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Hi All,

Just wanted to get your thoughts on Pm Backlog and your experience of them (if you have had such experiences)

Currently on my plant we have a perpetual backlog of PM's typically because the plant was built on the cheap and little redundancy built-in, meaning that PM's have to be done during shut-downs, which we typically never get through. Management are also nervous about doing PM's on the run in case we trip the plant which is pretty frustrating.

Just wondered if anyone else had this issue and if so, how did you manage to overcome it.

Brgs

Derek

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Derek, do you see failures as a result of not getting your PMs done? If not they are probably not that effective anyway. 
always present the consequences and slope the decision to not do PMs to management. This can easily change their decision. Good luck. 

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Hi all,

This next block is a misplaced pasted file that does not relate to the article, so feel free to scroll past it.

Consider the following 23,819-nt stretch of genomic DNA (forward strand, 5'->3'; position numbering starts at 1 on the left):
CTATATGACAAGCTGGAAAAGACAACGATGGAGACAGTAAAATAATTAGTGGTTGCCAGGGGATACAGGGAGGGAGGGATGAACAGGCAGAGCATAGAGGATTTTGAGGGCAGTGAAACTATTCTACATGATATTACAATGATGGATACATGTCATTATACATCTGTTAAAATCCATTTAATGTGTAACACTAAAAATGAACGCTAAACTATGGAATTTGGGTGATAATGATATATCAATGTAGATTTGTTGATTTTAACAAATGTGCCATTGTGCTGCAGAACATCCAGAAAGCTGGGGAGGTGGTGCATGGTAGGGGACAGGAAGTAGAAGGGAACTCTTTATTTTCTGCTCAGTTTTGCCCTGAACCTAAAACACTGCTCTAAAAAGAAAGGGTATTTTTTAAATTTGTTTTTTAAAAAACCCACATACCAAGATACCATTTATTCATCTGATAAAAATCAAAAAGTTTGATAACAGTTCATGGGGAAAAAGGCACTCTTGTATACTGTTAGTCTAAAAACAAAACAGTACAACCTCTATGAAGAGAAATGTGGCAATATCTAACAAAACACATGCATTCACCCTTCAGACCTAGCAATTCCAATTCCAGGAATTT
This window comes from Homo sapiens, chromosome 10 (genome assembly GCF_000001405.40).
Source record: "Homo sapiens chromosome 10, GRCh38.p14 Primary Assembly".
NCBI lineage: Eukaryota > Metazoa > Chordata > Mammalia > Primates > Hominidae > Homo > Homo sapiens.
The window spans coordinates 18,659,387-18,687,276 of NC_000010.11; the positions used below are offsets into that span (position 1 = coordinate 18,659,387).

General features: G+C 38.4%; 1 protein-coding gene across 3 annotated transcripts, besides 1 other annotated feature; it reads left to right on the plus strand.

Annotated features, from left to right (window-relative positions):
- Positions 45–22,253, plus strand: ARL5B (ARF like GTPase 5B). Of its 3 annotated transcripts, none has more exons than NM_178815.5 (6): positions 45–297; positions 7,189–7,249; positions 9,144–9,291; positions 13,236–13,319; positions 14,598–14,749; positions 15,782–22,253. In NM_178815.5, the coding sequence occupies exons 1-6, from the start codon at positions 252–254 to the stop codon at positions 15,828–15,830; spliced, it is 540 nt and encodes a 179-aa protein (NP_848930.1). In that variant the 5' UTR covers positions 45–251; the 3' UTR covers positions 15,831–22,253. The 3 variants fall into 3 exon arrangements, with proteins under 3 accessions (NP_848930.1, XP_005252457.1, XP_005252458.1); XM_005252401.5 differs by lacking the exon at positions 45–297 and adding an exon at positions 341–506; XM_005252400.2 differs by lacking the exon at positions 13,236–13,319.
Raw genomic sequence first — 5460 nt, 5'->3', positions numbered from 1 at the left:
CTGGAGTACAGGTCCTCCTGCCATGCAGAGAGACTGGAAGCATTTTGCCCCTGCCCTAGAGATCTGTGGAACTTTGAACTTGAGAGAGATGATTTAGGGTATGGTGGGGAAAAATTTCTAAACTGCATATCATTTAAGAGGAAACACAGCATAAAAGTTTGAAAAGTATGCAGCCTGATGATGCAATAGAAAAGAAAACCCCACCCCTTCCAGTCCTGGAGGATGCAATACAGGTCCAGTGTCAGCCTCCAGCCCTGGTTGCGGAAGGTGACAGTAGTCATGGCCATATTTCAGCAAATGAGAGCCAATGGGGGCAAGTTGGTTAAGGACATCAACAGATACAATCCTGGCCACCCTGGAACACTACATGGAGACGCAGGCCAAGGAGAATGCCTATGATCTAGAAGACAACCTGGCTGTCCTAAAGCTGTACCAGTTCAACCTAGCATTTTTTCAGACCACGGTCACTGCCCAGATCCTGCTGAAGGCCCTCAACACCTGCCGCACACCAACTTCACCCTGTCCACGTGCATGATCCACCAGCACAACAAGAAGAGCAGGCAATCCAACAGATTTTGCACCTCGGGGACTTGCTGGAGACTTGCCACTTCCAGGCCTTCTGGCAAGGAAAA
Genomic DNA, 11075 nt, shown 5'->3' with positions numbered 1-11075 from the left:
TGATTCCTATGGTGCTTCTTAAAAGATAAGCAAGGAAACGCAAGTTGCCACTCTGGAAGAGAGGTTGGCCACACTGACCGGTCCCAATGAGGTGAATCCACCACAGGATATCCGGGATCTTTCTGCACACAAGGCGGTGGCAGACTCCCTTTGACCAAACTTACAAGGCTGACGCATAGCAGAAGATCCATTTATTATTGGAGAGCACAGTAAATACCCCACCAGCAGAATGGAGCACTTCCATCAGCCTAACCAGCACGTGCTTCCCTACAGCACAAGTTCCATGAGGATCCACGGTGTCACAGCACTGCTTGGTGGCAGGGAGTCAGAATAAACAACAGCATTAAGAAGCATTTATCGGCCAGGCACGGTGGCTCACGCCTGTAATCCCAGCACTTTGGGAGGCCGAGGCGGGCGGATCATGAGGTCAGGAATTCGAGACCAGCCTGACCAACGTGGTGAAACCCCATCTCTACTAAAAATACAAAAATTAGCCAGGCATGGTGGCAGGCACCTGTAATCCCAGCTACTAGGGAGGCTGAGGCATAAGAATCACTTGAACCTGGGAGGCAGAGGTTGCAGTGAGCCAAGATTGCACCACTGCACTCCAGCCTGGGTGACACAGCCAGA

I agree with @Tyler Helm.

Given the circumstances, one out of these three situations are probably happening to your PM program:

a) Ineffective PM program: This is when you have a PM program that, although it has not been executed, which leads to a high backlog, does not lead the plant to failures events and breakdowns. If you cannot notice consistent production losses, then this may be your case. Reviewing the PM program is necessary;

b) Effective PM program with poor compliance: This can be easily noticed when you have different several breadown events that could be avoided if the PM program had been done. In this case, try to measure the consequences of such failures by using KPIs, such as maintenance costs, availability, as well as revenue losses (contribution margin of the product [ $ ] X production losses [ ton ] );

c) A combination of both scenarios above: This can be a little more difficult sometimes, as it can be confusing. Try to stay away from the daily routine and emotions, while using as much data as you can to see where you should really focus on. When this occurs, part of your PM program can be effective, while another part is ineffective. Try to identify the opportunities and work on that.

 

Regards,

Raul Martins

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